The primary outcome was change from baseline in amblyopic eye distance VA at 6 weeks. Distance VAs were measured at every visit using the electronic Early Treatment Diabetic Retinopathy Study protocol17,18 on the Electronic Visual Acuity Tester (Jaeb Center for Health Research). Secondary visual outcomes were assessed at all visits and included near VAs at 40 cm (Sloan Letter Near Vision Card; Good-Lite Company), stereopsis (Randot Preschool Stereoacuity Test; Stereo Optical Company; and Fly Stereo Acuity Test with LEA Symbols; Vision Assessment Corporation),23,24 ocular alignment (cover test), angle of strabismus (prism alternate cover test), binocular sensory status (Worth 4 dot test), and interocular suppression (iPod-based version of the Dichoptic Global Motion Test20-22). A modified version of the Amblyopia Treatment Index questionnaire25-27 was used to assess treatment acceptability at 3 and 6 weeks. Quality of life for adult participants was assessed using the World Health Organization Quality of Life–Brief Version questionnaire28 at baseline and 24 weeks. These outcomes were all assessed by masked clinicians.
Treatment compliance and fellow eye contrast were recorded by iPod video game software and were extracted at 3 and 6 weeks by unmasked staff. A written diary was also completed by participants.
Our primary hypothesis was that the active video game would improve amblyopic eye VA more than the placebo video game when considering all participants. We also powered each age group separately to test for age-specific effects. Our original sample size was 108,16 where 36 participants (18 in each arm) in each age group would provide 90% power at a 2-sided P = .05 to detect a group difference of 0.20 logMAR (2 lines) in the primary outcome, assuming a SD of 0.17 logMAR10 and 10% loss to follow-up.
The primary hypothesis was tested using analysis of covariance, with adjustments for baseline VA and age group. Each age group was also separately analyzed where sufficient numbers were recruited. An intention-to-treat approach was used, and missing data were replaced using last value carried forward. Preplanned sensitivity analyses for the primary outcome included replacing missing values with multiple imputation, complete case analysis, and per-protocol analysis. An exploratory analysis was performed with additional adjustments for prior occlusion treatment and presence of strabismus to assess the effect of baseline differences between treatment groups. Dose response was examined by adjusting the regression model by cumulative game play time. Tests for heterogeneity were used to assess consistency of effects for prespecified subgroups based on age group, presence of random dot stereopsis before treatment, prior patching/atropine treatments, amblyopia severity, and amblyopia type. For amblyopia type, participants with strabismic or mixed mechanism amblyopia were combined into a “with strabismus” subgroup for comparison with participants with anisometropic amblyopia.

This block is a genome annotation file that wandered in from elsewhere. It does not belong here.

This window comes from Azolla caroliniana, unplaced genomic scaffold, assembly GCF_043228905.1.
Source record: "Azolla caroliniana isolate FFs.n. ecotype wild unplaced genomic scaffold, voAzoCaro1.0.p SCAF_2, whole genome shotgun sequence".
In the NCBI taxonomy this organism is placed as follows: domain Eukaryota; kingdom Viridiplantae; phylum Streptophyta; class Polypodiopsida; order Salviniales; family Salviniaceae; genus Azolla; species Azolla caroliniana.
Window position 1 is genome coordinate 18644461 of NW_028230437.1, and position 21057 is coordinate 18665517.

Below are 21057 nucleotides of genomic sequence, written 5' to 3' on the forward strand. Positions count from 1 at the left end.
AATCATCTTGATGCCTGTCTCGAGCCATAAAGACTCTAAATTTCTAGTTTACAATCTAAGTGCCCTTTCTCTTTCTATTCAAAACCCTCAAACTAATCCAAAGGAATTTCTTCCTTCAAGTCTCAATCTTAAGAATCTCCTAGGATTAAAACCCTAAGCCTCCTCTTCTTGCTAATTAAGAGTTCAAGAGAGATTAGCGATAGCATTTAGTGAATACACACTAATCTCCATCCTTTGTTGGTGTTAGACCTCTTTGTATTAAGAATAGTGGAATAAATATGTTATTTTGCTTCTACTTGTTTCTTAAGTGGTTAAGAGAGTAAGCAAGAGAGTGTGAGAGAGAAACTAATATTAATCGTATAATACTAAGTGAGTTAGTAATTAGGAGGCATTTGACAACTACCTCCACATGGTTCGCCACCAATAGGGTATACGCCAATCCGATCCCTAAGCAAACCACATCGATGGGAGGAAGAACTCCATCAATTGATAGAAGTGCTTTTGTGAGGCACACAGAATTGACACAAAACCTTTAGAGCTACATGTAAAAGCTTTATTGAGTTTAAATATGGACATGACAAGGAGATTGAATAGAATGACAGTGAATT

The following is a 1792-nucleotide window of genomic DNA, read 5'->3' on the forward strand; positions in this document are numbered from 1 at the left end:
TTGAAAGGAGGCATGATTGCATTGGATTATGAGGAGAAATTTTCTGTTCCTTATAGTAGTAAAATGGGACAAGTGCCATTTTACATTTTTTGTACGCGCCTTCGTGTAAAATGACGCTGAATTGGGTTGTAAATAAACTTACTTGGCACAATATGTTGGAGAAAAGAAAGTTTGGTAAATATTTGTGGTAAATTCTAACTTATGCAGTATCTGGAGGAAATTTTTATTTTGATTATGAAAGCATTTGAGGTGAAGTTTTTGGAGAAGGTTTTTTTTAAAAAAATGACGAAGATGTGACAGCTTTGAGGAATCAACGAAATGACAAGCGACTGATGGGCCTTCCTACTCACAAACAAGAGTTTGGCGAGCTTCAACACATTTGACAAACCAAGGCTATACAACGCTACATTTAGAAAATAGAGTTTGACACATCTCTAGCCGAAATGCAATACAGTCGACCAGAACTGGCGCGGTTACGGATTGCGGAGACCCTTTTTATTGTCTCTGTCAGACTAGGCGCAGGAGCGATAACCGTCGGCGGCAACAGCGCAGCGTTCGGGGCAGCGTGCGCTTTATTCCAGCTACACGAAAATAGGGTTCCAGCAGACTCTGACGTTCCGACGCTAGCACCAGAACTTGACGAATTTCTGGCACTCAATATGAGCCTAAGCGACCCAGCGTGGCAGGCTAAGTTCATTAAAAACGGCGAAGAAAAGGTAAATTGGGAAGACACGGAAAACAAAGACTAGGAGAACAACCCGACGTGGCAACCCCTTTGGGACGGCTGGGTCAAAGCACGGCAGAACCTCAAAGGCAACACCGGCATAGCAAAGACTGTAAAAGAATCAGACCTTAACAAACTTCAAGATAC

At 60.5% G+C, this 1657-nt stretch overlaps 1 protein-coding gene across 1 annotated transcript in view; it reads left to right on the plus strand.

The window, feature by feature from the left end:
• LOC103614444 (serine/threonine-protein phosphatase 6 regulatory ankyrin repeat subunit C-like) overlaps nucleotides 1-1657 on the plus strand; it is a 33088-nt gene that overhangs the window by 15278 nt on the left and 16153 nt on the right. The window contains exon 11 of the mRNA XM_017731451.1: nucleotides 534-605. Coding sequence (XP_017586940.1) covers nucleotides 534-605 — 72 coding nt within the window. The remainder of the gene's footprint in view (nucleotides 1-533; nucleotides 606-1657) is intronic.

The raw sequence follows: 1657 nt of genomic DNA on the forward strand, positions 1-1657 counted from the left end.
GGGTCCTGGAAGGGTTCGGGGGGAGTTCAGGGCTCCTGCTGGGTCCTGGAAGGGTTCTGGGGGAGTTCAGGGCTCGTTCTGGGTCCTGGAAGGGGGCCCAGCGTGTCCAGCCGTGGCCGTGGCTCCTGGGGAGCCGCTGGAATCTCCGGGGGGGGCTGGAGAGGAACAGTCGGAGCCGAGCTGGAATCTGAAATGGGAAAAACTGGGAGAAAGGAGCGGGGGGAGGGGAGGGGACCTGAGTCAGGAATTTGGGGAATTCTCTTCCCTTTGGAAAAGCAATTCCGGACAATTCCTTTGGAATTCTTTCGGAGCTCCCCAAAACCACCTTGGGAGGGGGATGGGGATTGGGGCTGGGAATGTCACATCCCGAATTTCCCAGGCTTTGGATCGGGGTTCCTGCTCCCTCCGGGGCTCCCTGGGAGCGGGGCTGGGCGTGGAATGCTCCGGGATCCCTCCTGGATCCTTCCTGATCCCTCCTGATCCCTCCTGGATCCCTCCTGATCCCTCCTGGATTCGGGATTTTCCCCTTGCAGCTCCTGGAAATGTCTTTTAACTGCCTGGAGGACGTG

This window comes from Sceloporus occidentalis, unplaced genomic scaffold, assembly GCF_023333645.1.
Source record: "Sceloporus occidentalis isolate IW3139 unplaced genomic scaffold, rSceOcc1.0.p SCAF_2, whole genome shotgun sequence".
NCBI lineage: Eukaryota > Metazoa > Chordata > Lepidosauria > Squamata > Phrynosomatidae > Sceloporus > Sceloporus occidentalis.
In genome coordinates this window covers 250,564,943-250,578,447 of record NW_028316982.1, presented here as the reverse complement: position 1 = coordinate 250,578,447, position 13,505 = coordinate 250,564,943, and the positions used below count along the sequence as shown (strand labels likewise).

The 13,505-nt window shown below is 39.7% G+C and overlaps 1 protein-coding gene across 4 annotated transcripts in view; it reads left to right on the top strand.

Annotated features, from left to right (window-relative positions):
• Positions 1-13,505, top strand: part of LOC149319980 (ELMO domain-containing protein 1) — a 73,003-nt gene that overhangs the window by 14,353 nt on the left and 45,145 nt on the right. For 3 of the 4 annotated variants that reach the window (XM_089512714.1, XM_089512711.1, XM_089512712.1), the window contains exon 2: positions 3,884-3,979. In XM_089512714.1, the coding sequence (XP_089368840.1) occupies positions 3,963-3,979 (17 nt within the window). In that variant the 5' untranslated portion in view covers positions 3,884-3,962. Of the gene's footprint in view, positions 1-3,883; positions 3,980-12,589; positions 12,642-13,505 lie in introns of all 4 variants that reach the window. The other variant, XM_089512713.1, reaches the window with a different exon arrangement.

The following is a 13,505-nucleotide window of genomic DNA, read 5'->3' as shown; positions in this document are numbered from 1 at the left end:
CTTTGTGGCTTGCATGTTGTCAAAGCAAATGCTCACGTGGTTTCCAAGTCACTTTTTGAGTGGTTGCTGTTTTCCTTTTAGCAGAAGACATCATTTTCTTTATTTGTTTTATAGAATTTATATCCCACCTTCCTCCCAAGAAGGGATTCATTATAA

Results from the Randot Preschool Test and Worth 4 dot test were combined into a binocular function score29 for analysis. This score was either the log-transformed Randot Preschool Test stereoacuity, a value of 4.00 for nil stereopsis with fusion or diplopia on the Worth 4 dot, or a value of 5.00 for nil stereopsis and suppression on the Worth 4 dot (eMethods 1 in Supplement 2). Sensitivity analyses were conducted using fixed values to replace nil stereopsis (eMethods 2 in Supplement 2).
Treatment compliance was examined using an intention-to-treat approach, with missing outcomes assumed to be noncompliant. For all other secondary outcomes, missing values were excluded from analysis. Changes in quality of life for adults were analyzed using analysis of covariance, with adjustment for baseline scores. Changes from baseline for repeated secondary outcomes (fellow eye distance VA, binocular distance VA, near VA, stereoacuity, and interocular suppression) were analyzed using random-effects mixed models with a compound symmetry covariance structure, with adjustments for baseline values and age group. Analyses were performed using SAS version 9.4 (SAS Institute). All P values were 2-tailed, and significance was set at P < .05.
Recruitment proceeded from March 13, 2014, to June 1, 2016. We were unable to recruit 36 participants aged 13 to 17 years, so recruitment for participants aged 7 to 12 years and 18 years and older was expanded to reach at least 108 participants. In total, 115 participants were randomized (Figure 1) (eTable 1 in Supplement 2). Fifty-one participants (44.3%) were randomized at study entry and 64 (55.7%) after optical treatment. Fifty-six participants (48.7%) were randomized to the active group and 59 (51.3%) to the placebo group. Baseline characteristics of randomized participants are summarized in Table 1 and eTable 2 in Supplement 2.
The 6-week primary outcome visit was completed by 50 participants (89%) in the active group and 57 (97%) in the placebo group (Figure 1). Double masking was successfully maintained at all follow-ups. Of the 8 participants who withdrew before 6 weeks, 2 children in the active group cited disliking the video game, 1 adult in the active group was unable to play for at least 1 hour per day, and the other 5 cited reasons unrelated to video game treatment or did not give a reason.